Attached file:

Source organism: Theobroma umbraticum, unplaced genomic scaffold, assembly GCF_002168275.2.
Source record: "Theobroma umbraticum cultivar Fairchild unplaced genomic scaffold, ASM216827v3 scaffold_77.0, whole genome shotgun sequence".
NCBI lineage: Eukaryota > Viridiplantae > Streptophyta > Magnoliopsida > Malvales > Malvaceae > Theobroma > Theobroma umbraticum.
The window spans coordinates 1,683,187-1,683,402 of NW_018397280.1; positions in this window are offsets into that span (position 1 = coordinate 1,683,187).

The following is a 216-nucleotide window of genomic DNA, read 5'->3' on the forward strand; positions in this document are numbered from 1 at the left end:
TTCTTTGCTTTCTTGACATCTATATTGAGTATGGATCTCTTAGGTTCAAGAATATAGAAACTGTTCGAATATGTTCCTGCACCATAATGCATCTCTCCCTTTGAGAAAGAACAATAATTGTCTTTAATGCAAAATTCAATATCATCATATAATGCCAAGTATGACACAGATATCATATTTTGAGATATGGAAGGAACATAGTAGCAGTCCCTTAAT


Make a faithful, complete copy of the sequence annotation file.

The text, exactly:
Source organism: Theobroma umbraticum, unplaced genomic scaffold, assembly GCF_002168275.2.
Source record: "Theobroma umbraticum cultivar Fairchild unplaced genomic scaffold, ASM216827v3 scaffold_77.0, whole genome shotgun sequence".
NCBI lineage: Eukaryota > Viridiplantae > Streptophyta > Magnoliopsida > Malvales > Malvaceae > Theobroma > Theobroma umbraticum.
The window spans coordinates 1,683,187-1,683,402 of NW_018397280.1; positions in this window are offsets into that span (position 1 = coordinate 1,683,187).

The following is a 216-nucleotide window of genomic DNA, read 5'->3' on the forward strand; positions in this document are numbered from 1 at the left end:
TTCTTTGCTTTCTTGACATCTATATTGAGTATGGATCTCTTAGGTTCAAGAATATAGAAACTGTTCGAATATGTTCCTGCACCATAATGCATCTCTCCCTTTGAGAAAGAACAATAATTGTCTTTAATGCAAAATTCAATATCATCATATAATGCCAAGTATGACACAGATATCATATTTTGAGATATGGAAGGAACATAGTAGCAGTCCCTTAAT